Cumberland Times-News

October 19, 2013

There’s a reason we measure it in ‘feet’

Maude McDaniel, Columnist
Cumberland Times-News

— This writer often wishes that Americans would adopt more rational British ways, particularly in politics. An exception is our retaining the standard British units of weights and measures.

But the British have modified their units due to their continental trade. My reference is a delightful book, “About the Size of It” by Warwick Cairns, published in paperback in Britain by Pan Books in 2008.

If we go back several centuries, a number of cultures had very similar units of distance. The shorter units are related to the human body. The easiest way to measure distances is to use your own foot, putting one foot forward and then placing the heel of next foot just in front and so on. An average adult male boot in length is very close to a U.S./U.K. foot.

In measuring the heights of animals (from the ground to the highest part of the back, around the shoulders), farmers use their hands held side wards from the lower edge of the palm to the thumb joint held against the hand. (In this position, your palm faces towards you with the fingers pointing horizontally.)

This is typically four inches, so three hand widths makes a foot. A smaller distance is the width of your upper thumb joint, which averages an inch.

In Britain, bricks tend to be slightly less one hand high and about as long as the length of a man’s hand, so they can be easily grabbed and put into place. So there are four brick layers in a vertical foot and four bricks lengthwise measures three feet. (This allows for the mortar between the bricks.)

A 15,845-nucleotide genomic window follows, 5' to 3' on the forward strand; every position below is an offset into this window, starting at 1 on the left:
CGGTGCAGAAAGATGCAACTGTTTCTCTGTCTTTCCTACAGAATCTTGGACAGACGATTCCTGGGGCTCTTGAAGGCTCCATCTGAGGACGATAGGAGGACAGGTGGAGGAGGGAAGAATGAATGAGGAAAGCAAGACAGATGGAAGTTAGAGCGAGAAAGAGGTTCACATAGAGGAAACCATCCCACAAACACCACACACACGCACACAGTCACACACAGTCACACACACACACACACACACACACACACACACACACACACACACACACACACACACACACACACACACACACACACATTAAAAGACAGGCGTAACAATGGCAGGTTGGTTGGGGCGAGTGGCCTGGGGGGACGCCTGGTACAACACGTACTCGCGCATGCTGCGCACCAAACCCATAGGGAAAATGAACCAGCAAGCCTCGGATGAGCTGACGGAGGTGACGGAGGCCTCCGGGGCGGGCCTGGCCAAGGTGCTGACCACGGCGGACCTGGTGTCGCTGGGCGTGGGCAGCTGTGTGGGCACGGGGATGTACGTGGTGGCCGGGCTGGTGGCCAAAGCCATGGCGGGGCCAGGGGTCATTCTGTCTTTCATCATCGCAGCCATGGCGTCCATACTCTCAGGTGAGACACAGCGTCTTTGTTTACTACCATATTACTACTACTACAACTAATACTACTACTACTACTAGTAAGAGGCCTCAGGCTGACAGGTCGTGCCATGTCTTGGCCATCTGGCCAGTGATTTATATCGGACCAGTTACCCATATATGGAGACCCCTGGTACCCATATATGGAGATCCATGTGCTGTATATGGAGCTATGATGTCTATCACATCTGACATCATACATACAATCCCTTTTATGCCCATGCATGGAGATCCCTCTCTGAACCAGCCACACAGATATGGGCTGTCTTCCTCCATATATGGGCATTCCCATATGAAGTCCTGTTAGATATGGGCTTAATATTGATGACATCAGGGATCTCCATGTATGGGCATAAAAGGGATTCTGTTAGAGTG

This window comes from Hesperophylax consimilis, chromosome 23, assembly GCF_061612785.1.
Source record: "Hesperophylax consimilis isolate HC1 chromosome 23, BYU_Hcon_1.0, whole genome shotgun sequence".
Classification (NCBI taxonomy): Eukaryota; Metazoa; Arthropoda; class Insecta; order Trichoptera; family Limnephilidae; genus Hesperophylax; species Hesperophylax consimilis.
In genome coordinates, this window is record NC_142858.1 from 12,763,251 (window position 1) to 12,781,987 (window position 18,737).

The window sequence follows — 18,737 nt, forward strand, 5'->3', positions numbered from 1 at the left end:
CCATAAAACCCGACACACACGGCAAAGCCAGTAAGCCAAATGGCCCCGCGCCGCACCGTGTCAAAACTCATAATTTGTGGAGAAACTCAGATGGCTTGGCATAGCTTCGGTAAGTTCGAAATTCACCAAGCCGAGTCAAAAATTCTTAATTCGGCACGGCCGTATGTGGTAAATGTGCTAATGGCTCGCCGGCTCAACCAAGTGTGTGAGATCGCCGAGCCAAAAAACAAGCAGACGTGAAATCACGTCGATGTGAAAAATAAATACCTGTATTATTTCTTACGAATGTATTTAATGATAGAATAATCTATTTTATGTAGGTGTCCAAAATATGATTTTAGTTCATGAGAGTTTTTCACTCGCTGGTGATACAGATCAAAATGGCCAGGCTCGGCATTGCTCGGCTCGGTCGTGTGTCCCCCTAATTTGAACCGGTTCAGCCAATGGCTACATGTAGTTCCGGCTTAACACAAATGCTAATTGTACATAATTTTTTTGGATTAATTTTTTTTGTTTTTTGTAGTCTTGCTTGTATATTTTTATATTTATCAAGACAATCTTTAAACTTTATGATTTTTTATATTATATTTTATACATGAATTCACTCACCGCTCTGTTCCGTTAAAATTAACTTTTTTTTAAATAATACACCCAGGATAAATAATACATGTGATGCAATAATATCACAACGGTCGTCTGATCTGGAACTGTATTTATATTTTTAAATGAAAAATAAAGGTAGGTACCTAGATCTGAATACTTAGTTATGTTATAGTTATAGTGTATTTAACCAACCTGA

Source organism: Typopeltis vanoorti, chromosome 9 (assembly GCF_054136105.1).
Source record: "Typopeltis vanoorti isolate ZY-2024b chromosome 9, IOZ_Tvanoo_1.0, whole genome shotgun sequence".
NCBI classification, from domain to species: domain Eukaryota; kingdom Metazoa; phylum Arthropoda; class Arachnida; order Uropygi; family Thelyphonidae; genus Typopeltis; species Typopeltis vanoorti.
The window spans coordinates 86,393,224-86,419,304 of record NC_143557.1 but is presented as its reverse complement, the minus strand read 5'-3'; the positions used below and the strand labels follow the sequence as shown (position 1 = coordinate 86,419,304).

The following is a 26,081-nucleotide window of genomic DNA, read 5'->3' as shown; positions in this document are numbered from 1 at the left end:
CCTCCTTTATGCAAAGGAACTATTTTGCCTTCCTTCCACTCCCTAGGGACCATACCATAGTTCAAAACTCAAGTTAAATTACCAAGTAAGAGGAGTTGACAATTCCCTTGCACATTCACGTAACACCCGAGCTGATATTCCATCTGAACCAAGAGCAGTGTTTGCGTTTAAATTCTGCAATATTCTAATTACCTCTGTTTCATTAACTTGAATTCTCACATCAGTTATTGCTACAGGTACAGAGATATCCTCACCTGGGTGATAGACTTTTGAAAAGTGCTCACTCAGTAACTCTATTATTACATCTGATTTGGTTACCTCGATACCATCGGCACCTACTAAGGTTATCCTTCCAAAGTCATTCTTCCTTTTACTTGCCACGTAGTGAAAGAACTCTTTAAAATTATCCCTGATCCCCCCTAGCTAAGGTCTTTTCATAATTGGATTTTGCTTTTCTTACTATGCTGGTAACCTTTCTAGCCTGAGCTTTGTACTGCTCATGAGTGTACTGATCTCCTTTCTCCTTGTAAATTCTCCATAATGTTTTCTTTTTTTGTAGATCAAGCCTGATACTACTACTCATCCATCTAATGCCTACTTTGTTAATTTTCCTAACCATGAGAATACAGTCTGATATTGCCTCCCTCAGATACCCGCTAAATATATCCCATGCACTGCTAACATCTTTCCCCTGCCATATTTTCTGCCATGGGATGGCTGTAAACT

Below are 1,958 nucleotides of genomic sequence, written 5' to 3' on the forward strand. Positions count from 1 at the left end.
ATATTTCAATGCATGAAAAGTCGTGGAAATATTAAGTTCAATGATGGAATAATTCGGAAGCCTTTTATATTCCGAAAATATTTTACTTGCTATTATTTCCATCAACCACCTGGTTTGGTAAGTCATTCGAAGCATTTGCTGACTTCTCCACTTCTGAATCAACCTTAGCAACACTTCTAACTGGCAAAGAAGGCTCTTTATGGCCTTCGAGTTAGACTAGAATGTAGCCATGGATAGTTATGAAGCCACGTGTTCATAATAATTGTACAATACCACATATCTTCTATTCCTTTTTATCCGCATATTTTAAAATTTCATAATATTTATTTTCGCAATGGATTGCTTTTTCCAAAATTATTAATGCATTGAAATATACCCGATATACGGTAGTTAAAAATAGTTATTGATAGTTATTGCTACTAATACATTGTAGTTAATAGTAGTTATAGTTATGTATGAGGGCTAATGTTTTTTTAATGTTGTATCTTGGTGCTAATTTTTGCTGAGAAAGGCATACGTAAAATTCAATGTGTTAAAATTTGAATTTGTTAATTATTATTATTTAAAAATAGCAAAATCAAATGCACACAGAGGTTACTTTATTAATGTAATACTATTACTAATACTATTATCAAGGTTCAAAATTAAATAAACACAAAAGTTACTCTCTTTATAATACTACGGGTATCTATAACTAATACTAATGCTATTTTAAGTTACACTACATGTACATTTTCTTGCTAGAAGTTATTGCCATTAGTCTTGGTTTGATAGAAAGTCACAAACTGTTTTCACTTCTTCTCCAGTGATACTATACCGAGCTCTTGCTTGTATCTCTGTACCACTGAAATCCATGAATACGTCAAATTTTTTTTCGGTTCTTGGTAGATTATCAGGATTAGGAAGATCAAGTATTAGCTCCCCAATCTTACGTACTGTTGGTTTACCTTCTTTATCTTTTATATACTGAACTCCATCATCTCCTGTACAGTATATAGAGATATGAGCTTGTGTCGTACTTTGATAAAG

Cairns points out some interesting “rules” of proportion for the human body. When standing, the distance between your knee cap and the ground is very close to twice the length of your head.

The distance from a palm of your outstretched arm to the opposite shoulder is very close to three times the length of your shoe. This length is close to the distance from the ground to your hip joint when standing.

In many cultures, adults have used walking sticks, about the same length as one’s leg. These walking sticks are close to a yard in length.    

Consider units of weight: we use a pound, which is the weight of one pint of wine. There are two pints in a quart and four quarts in a gallon. So a U.S. gallon of water weighs about 8 pounds. The British pint, based on distilled water contains 20 fluid ounces. With this larger pint, the British Imperial gallon (4 British quarts) is about 10 of our quarts.

The British often use a kilogram (a unit of mass) rather than a pound. To convert from pounds (weight) to kilograms (mass) divide by 2.2 (for Earth’s surface). As a kilogram consists of 1,000 grams, there is a need for a unit in between the kilogram and the gram.

The British use the twenty-five gramme. There are 40 twenty-five grammes in a kilogram. This unit is a little bit lighter than a U.S. ounce (16 ounces in our pounds) in weight.

The British also use “stones” in weighing themselves. A “stone” weighs 14 pounds, so a 280 pound lineman in American football would weigh 20 “stones.”

A very big unit of weight is the our short ton, equal to 2,000 lbs. The British use a hundred weight which is 112 pounds. An English ton has 20 hundred weights or 2,240 pounds. Scientists use a tonne or 1,000 kilograms for large masses.

SKY SIGHTS AHEAD: Tonight, the moon is two days past full, rising a little more an hour after sunset. By Oct. 24 evening, the moon won’t be rising till after 10 p.m. So this coming weekend will offer good evening observing of faint star patterns (such as the Little Dipper) and star clusters (the Pleiades or Seven Sisters star cluster).

In the late evening sky, the moon will appear south of the bright planet Jupiter on Oct. 25. On Oct. 26, the moon will appear half full in the southern dawn sky. The planet Mars is now rising just before 3 a.m.

The planets Saturn and Mercury are very low in the western dusk and lost in the sun’s glare.

Bob Doyle invites any readers comments and questions. E-mail him at rdoyle@frostburg.edu . He is available as a speaker on his column topics.